Thomas Stocker (4to, London, 1569). The 
whole work was translated by Thomas Cogan 
(fol., London, 1653), and by G. Booth (fol., 
London, 1700 or 1721; republished, 2 vols. 
royal 8vo, London, 1814). 

DIOGENES, a Cynic philosopher, born at Si- 
nope, in Paphlagonia, Asia Minor, about 412 
B. 0., died near Corinth in 323. His father 
was a banker, and was condemned for having 
adulterated the coinage ; and whether his son 
was involved in the same condemnation or not, 
it is certain that he left his native country and 
took refuge in Athens. Here he became a dis- 
ciple of Antisthenes, the founder of the Cynic 
school of philosophy. The latter was at first 
unwilling to receive him, driving him rudely 
from his door, and threatening him with his 
staff. "Strike," said Diogenes; "you cannot 
find a stick so hard as to compel me to go 
away while you speak that which I wish to 
hear." Diogenes soon gained a reputation 
superior to that of his master for rough and 
caustic wit. It is said that one day at Athens 
the citizens saw him with a lantern in his hand, 
although it was broad day, apparently search- 
ing for something. On being asked what he 
was seeking, he replied, "A man." He had 
found children, he said, in Sparta, and women 
in Athens, but men he had never seen. He 
used to carry a small cup, but broke it on seeing 
a boy drink from the hollow of his hand. He 
slept either under the portico of some building, 
or in a tub, which, according to some authors, 
was his ordinary dwelling, and which he car- 
ried about with him. The truth of this, how- 
ever, has been much disputed by both ancient 
and modern critics. He taught in the streets 
and public places, speaking with the utmost 
plainness, often with rudeness, and was alto- 
gether insensible to reproaches and insults. 
His wit was ready and severe. Plato defined 
man as a two-legged animal without feathers ;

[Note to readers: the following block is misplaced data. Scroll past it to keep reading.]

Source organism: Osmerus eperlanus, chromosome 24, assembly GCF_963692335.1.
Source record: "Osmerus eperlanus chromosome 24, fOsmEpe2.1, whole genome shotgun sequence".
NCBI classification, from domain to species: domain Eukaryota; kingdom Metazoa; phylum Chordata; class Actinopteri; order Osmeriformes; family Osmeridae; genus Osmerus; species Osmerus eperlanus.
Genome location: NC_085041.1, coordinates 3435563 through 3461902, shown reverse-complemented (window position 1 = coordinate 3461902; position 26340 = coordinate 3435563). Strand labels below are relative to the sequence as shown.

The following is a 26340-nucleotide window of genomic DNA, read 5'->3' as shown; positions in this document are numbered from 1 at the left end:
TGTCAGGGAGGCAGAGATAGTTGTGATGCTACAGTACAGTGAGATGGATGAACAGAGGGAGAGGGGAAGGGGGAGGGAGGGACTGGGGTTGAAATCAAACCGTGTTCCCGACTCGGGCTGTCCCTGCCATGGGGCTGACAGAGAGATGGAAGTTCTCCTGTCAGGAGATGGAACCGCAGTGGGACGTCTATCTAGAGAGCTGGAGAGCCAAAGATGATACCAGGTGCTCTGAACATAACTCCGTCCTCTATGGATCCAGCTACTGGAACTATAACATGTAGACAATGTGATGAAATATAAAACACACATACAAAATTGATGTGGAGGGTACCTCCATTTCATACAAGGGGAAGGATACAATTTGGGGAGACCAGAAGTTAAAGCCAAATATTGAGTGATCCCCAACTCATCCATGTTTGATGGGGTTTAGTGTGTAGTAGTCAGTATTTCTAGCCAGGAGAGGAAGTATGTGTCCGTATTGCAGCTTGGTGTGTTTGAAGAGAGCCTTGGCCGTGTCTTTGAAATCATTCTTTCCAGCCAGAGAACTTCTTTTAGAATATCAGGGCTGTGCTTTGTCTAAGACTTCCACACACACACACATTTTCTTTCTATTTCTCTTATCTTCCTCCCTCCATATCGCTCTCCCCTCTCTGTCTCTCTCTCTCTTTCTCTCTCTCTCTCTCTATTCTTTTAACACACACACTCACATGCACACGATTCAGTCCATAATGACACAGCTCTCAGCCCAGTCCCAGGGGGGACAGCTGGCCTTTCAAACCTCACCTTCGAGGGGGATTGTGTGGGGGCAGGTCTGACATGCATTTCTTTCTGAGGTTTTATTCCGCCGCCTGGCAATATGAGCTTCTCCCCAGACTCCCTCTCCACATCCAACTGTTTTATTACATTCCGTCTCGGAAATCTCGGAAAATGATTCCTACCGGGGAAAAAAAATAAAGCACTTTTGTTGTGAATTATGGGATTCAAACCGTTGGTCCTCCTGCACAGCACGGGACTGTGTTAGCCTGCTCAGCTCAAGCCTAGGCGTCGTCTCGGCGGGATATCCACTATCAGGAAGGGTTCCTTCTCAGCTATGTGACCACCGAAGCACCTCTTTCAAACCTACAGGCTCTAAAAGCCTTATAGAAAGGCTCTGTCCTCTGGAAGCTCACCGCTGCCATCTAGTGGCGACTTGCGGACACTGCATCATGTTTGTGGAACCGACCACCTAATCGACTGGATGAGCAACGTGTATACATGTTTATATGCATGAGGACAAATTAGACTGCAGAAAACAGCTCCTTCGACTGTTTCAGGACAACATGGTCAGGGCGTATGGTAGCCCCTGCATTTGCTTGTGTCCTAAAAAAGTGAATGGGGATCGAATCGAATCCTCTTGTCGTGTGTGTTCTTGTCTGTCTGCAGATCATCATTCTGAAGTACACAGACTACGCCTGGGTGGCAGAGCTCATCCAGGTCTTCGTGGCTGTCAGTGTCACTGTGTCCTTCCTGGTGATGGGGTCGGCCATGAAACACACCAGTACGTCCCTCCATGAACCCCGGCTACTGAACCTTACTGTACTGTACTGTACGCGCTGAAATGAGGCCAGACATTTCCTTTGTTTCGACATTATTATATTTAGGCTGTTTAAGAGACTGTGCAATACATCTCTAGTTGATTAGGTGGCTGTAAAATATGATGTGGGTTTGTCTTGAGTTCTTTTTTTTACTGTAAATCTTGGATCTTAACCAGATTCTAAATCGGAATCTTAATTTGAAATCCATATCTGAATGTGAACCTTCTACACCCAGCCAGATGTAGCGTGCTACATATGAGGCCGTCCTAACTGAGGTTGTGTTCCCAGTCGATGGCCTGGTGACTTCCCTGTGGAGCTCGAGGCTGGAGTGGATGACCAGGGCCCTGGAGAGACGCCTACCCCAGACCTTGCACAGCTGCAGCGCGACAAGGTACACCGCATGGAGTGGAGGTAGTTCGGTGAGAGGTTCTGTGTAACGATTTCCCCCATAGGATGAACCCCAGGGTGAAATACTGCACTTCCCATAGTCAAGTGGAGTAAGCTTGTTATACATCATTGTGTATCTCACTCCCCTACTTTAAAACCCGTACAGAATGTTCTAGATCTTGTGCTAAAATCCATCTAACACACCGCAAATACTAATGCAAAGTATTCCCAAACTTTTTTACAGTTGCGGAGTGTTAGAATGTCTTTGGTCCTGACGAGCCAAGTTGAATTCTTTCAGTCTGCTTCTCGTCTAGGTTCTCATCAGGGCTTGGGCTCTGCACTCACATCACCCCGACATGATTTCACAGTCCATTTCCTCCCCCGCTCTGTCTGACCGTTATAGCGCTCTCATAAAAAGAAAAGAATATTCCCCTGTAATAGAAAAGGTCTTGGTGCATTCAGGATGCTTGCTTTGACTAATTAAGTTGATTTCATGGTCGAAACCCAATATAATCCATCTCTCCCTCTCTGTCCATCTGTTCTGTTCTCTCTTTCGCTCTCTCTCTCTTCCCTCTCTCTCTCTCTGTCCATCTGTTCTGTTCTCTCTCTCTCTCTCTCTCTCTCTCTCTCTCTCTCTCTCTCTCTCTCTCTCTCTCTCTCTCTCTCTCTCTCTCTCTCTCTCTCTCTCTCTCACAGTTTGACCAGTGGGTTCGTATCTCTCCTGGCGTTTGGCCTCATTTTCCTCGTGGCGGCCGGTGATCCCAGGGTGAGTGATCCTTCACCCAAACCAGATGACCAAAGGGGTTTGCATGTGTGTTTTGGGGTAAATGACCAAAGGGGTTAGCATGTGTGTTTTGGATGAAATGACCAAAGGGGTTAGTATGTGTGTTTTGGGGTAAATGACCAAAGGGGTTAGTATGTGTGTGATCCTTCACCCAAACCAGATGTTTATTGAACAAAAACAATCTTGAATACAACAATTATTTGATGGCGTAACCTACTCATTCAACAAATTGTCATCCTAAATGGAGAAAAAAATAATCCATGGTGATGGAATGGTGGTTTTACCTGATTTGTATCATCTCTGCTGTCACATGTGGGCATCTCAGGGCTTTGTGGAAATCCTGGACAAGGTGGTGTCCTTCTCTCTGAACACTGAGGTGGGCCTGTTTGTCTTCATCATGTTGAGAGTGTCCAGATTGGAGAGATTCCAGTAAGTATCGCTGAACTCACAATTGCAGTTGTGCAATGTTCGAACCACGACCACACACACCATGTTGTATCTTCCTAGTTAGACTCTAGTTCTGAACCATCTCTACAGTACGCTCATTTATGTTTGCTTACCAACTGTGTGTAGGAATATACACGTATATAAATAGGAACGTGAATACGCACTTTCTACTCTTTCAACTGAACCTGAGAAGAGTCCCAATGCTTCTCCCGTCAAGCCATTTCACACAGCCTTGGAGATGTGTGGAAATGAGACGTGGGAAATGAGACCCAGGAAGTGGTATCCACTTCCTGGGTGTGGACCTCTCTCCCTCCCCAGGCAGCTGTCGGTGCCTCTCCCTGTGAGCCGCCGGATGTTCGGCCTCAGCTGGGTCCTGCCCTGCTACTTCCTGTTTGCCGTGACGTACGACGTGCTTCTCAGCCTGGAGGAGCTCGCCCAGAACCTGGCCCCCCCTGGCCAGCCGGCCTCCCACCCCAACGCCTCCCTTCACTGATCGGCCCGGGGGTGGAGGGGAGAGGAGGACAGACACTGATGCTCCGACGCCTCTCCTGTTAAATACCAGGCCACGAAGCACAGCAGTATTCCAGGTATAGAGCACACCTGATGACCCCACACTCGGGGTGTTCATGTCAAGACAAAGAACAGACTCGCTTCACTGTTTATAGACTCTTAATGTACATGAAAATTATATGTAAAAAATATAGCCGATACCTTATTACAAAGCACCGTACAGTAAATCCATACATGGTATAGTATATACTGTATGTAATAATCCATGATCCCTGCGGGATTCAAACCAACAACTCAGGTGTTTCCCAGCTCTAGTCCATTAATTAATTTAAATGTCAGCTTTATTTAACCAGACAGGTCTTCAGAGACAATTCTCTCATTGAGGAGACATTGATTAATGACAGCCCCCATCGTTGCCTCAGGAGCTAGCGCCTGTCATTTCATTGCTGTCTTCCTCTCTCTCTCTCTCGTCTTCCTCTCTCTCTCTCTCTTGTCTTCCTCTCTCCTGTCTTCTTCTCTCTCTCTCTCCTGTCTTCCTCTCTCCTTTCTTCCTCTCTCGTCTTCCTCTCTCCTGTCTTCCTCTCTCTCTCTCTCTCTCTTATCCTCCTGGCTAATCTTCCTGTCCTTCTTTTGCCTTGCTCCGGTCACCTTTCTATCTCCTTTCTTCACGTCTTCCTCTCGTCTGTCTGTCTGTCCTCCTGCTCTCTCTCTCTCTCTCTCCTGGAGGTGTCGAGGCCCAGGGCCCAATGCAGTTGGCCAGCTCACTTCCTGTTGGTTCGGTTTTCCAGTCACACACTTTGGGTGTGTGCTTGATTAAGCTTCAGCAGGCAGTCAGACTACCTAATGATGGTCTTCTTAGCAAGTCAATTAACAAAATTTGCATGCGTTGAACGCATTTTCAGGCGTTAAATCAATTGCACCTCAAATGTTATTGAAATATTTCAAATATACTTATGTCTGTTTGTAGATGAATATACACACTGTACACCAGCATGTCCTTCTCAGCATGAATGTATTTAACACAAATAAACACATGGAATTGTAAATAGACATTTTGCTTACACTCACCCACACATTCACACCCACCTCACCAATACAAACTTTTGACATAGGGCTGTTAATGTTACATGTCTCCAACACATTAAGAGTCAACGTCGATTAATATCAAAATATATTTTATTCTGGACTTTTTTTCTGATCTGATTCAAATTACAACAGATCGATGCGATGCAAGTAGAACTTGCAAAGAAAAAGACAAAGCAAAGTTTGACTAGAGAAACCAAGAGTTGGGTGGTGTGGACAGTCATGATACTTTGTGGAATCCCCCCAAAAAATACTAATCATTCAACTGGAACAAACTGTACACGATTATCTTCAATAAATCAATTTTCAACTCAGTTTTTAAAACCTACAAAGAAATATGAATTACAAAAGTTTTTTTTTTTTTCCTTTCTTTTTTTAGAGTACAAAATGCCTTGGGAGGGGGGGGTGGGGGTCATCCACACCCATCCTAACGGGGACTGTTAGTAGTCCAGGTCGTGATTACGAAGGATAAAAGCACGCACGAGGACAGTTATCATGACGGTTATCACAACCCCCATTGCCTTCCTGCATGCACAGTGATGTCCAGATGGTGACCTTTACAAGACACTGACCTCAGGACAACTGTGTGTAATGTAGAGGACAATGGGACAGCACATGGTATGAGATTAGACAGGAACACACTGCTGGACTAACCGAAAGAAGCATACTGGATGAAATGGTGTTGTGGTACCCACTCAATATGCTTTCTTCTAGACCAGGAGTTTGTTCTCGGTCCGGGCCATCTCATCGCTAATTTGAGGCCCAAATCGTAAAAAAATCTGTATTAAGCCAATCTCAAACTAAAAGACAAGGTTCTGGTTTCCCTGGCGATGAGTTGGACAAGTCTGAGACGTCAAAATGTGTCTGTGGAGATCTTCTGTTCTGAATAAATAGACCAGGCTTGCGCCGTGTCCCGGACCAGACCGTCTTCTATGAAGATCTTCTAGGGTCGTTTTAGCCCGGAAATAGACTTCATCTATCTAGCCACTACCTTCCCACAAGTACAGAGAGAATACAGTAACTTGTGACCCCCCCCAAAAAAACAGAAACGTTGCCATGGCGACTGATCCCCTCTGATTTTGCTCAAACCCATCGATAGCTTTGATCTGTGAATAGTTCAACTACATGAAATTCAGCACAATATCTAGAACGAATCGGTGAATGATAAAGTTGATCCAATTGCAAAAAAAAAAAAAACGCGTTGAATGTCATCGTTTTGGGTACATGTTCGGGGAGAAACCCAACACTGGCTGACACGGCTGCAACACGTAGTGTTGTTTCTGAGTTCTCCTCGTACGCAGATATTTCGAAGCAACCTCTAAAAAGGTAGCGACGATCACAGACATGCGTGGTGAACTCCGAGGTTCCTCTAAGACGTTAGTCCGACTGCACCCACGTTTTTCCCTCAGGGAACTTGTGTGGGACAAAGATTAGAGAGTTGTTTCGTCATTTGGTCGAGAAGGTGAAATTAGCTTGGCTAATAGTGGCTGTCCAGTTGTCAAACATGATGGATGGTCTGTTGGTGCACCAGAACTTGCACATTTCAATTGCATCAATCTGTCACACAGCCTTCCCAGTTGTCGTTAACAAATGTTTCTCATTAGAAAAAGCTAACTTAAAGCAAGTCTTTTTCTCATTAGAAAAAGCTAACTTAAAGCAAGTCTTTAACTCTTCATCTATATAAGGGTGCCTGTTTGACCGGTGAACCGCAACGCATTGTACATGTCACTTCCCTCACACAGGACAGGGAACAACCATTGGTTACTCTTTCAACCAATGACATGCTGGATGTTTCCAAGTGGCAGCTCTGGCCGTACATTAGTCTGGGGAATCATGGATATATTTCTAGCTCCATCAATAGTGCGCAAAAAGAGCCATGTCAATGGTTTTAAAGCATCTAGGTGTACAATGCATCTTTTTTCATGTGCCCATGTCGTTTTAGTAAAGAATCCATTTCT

whereupon Diogenes, having stripped a fowl 
of its plumage, threw it among the pupils of 
the great academician, bidding them behold 
one of Plato's men. Being asked which is the 
most dangerous animal, he answered : " Of 
wild animals, the slanderer ; of tame, the flat- 
terer." On a voyage to the island of ^Egina 
he was captured by pirates, and afterward sold 
as a slave. While in the market place, waiting 
for a purchaser, being asked what he could do, 
he answered that he knew how to govern men, 
and bade the crier ask, " Who wants to buy a 
master?" He was purchased by Xeniades, a 




Corinthian, who carried him home, and after- 
ward set him at liberty, intrusting to him the 
education of his children. The rest of his days 
Diogenes divided between Athens and Corinth, 
and it was at the latter place that his celebra- 
ted but apocryphal interview with Alexander 
the Great is said to have taken place. The 
king of Macedon, surprised at the indifference 
with which he was regarded by the ragged 
philosopher, who was comfortably basking in 
the sun before his tub, said to him, "I am 
Alexander." "And I," was the reply, "am 
Diogenes." Alexander desired him to ask 
a favor ; but all that the Cynic wished was, 
that Alexander would not stand between him 
and the sun. Struck with this extraordinary 
insensibility to the usual weaknesses of human- 
ity, the Macedonian remarked, " "Were I not 
Alexander, I would be Diogenes." Diogenes 
loved to display his contempt of the common 
courtesies of life. Plato was giving a magnifi- 
cent dinner to some friends, and Diogenes en- 
tered unbidden, and stamping with his dirty 
feet on the carpets, exclaimed, "Thus I 
trample on the pride of Plato." " But with 
greater pride, O Diogenes," replied Plato. 
Surly, independent, a voluntary outcast, he 
lived on till his 90th year. According to some 
authors he wrote several works, but nothing 
has come down to us except some sayings pre- 
served by Diogenes Laertius, and it is general- 
ly believed that he wrote nothing whatever. 
He did not teach by lectures, but uttered his 
philosophy in short, pithy sentences, as occa- 
sion offered. 

DIOGENES OF APOLLONIA, a Greek philoso- 
pher, born at Apollonia in Crete, flourished in 
the 5th century B. C. Very little is known 
of his life. He was at Athens probably about 
460, and became involved in some trouble 
there. His philosophical speculations were 
developed in his work Hepl Qvceus, " On Na- 
ture," which was extant in the 6th century. 
His great object was to find the first principle 
of the world, and he came to the conclusion 
that air of various degrees of condensation 
formed the atmosphere, fire, water, and earth, 
and out of these everything else was evolved ; 
and he endowed this first principle with a cer- 
tain intelligence, presiding over the arrange- 
ment of the universe, the marks of which are 
visible in the order and beauty of creation. 
The brutes, he says, are inferior to man be- 
cause they inhale an air less pure, holding 
their heads near the ground. The world, too, 
he supposed to be animated, and he imagined 
the stars to be its organs of respiration. The 
few fragments of Diogenes which have come 
down to us (in the works of Aristotle, Dioge- 
nes Laertius, and Simplicius) were published 
by Panzerbeiter (Leipsic, 1830). 

DIOGENES LAERTIUS, an ancient historian of